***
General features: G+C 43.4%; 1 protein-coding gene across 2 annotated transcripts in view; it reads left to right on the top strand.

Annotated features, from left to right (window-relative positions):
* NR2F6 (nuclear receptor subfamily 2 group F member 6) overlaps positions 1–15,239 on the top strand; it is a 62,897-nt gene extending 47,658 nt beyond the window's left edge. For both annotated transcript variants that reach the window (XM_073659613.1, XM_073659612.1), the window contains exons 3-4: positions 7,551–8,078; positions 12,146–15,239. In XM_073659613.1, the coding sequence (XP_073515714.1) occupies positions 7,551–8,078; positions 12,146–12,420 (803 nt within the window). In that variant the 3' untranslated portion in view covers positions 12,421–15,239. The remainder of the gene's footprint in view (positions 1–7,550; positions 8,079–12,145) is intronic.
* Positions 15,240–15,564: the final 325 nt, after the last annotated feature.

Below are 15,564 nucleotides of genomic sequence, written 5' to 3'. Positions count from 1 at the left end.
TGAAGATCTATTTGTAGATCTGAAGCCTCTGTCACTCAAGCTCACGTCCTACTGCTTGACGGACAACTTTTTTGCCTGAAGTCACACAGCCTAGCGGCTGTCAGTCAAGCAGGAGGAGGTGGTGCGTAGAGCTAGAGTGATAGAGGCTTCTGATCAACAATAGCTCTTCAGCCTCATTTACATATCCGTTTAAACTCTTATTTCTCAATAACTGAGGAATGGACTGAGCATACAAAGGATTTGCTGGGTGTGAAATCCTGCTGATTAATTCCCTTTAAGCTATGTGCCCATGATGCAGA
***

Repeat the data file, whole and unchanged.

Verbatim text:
General features: G+C 43.4%; 1 protein-coding gene across 2 annotated transcripts in view; it reads left to right on the top strand.

Annotated features, from left to right (window-relative positions):
* NR2F6 (nuclear receptor subfamily 2 group F member 6) overlaps positions 1–15,239 on the top strand; it is a 62,897-nt gene extending 47,658 nt beyond the window's left edge. For both annotated transcript variants that reach the window (XM_073659613.1, XM_073659612.1), the window contains exons 3-4: positions 7,551–8,078; positions 12,146–15,239. In XM_073659613.1, the coding sequence (XP_073515714.1) occupies positions 7,551–8,078; positions 12,146–12,420 (803 nt within the window). In that variant the 3' untranslated portion in view covers positions 12,421–15,239. The remainder of the gene's footprint in view (positions 1–7,550; positions 8,079–12,145) is intronic.
* Positions 15,240–15,564: the final 325 nt, after the last annotated feature.

Below are 15,564 nucleotides of genomic sequence, written 5' to 3'. Positions count from 1 at the left end.
TGAAGATCTATTTGTAGATCTGAAGCCTCTGTCACTCAAGCTCACGTCCTACTGCTTGACGGACAACTTTTTTGCCTGAAGTCACACAGCCTAGCGGCTGTCAGTCAAGCAGGAGGAGGTGGTGCGTAGAGCTAGAGTGATAGAGGCTTCTGATCAACAATAGCTCTTCAGCCTCATTTACATATCCGTTTAAACTCTTATTTCTCAATAACTGAGGAATGGACTGAGCATACAAAGGATTTGCTGGGTGTGAAATCCTGCTGATTAATTCCCTTTAAGCTATGTGCCCATGATGCAGA